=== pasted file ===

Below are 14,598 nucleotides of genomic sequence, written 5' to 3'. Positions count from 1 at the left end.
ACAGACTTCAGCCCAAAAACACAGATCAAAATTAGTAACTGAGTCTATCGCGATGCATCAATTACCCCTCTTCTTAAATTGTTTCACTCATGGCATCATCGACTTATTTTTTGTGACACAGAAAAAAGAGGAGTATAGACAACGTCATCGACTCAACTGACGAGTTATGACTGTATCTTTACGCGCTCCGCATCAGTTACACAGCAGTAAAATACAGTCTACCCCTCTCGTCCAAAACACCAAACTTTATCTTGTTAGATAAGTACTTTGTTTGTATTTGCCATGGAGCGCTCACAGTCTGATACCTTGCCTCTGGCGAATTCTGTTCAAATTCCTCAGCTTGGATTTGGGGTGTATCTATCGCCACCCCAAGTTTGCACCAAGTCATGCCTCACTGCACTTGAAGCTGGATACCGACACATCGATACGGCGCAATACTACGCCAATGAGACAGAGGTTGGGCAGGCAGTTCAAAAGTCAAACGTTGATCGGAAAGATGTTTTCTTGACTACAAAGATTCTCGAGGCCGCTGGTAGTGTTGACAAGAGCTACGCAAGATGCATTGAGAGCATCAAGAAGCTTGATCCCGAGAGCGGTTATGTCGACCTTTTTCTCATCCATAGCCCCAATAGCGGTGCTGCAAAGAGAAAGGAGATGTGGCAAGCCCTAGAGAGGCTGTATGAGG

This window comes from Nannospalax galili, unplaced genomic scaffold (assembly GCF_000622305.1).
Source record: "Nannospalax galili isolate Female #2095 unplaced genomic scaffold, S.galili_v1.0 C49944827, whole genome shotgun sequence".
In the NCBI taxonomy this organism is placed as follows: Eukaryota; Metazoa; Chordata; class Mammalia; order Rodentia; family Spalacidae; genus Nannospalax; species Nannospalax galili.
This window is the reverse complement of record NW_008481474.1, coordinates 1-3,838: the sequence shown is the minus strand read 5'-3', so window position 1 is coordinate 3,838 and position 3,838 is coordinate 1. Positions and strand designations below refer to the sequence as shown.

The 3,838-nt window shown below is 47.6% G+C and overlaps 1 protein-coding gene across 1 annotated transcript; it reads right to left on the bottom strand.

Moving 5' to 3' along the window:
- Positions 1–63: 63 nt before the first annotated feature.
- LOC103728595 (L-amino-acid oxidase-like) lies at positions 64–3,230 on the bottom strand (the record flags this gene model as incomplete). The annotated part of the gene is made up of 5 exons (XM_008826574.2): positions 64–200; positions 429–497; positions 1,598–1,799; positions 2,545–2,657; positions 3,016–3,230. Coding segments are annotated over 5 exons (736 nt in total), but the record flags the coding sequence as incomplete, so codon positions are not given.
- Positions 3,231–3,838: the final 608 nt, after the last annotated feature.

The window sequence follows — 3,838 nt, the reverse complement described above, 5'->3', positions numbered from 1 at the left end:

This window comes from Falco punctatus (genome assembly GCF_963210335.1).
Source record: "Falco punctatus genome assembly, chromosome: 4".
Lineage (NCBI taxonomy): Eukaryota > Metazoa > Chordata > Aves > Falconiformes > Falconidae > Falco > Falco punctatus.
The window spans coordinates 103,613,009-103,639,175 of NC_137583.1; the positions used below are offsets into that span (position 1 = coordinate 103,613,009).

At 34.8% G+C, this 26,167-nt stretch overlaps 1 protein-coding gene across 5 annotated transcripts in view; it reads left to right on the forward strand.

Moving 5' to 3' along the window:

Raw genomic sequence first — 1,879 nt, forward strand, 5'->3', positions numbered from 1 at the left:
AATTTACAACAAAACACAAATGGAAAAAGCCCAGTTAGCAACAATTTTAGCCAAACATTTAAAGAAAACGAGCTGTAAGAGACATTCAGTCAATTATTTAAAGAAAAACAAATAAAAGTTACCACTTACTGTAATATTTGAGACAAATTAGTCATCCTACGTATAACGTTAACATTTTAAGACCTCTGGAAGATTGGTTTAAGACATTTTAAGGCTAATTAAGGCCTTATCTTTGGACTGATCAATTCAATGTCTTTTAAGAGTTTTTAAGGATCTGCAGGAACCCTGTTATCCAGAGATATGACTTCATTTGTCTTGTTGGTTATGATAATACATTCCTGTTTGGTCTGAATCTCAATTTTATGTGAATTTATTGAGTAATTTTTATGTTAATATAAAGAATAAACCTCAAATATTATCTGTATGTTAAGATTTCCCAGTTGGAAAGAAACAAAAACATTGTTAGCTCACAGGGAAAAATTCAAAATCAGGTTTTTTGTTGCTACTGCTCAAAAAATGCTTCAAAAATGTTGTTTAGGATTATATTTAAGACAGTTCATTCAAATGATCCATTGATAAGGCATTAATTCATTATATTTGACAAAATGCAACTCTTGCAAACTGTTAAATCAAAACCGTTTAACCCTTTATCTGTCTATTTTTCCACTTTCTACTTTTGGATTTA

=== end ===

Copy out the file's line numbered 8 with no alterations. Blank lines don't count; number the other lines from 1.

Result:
Moving 5' to 3' along the window: